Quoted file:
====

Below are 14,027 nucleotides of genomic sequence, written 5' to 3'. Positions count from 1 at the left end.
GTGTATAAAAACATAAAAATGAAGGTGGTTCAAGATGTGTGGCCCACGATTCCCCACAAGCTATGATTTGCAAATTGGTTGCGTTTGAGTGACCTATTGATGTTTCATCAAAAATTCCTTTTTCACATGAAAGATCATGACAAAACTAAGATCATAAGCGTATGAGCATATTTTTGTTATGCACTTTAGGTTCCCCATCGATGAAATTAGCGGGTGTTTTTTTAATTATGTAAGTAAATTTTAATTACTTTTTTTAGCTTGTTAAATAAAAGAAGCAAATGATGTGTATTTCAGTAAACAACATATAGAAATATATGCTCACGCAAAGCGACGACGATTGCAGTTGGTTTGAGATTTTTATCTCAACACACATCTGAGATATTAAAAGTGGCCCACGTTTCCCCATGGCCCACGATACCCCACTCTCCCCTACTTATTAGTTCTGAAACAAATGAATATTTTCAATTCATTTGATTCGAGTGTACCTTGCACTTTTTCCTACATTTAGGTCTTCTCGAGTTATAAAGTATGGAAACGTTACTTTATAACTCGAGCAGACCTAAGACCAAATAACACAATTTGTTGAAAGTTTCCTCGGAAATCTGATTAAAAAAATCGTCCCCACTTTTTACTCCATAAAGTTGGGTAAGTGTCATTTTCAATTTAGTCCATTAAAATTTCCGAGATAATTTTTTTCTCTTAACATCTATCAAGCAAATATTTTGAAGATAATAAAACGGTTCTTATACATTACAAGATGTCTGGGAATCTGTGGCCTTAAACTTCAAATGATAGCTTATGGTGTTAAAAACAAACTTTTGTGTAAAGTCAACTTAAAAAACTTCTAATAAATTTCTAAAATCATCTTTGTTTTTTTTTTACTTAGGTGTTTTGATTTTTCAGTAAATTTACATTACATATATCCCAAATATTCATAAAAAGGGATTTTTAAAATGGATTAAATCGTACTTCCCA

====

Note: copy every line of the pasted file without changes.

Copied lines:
Below are 14,027 nucleotides of genomic sequence, written 5' to 3'. Positions count from 1 at the left end.
GTGTATAAAAACATAAAAATGAAGGTGGTTCAAGATGTGTGGCCCACGATTCCCCACAAGCTATGATTTGCAAATTGGTTGCGTTTGAGTGACCTATTGATGTTTCATCAAAAATTCCTTTTTCACATGAAAGATCATGACAAAACTAAGATCATAAGCGTATGAGCATATTTTTGTTATGCACTTTAGGTTCCCCATCGATGAAATTAGCGGGTGTTTTTTTAATTATGTAAGTAAATTTTAATTACTTTTTTTAGCTTGTTAAATAAAAGAAGCAAATGATGTGTATTTCAGTAAACAACATATAGAAATATATGCTCACGCAAAGCGACGACGATTGCAGTTGGTTTGAGATTTTTATCTCAACACACATCTGAGATATTAAAAGTGGCCCACGTTTCCCCATGGCCCACGATACCCCACTCTCCCCTACTTATTAGTTCTGAAACAAATGAATATTTTCAATTCATTTGATTCGAGTGTACCTTGCACTTTTTCCTACATTTAGGTCTTCTCGAGTTATAAAGTATGGAAACGTTACTTTATAACTCGAGCAGACCTAAGACCAAATAACACAATTTGTTGAAAGTTTCCTCGGAAATCTGATTAAAAAAATCGTCCCCACTTTTTACTCCATAAAGTTGGGTAAGTGTCATTTTCAATTTAGTCCATTAAAATTTCCGAGATAATTTTTTTCTCTTAACATCTATCAAGCAAATATTTTGAAGATAATAAAACGGTTCTTATACATTACAAGATGTCTGGGAATCTGTGGCCTTAAACTTCAAATGATAGCTTATGGTGTTAAAAACAAACTTTTGTGTAAAGTCAACTTAAAAAACTTCTAATAAATTTCTAAAATCATCTTTGTTTTTTTTTTACTTAGGTGTTTTGATTTTTCAGTAAATTTACATTACATATATCCCAAATATTCATAAAAAGGGATTTTTAAAATGGATTAAATCGTACTTCCCA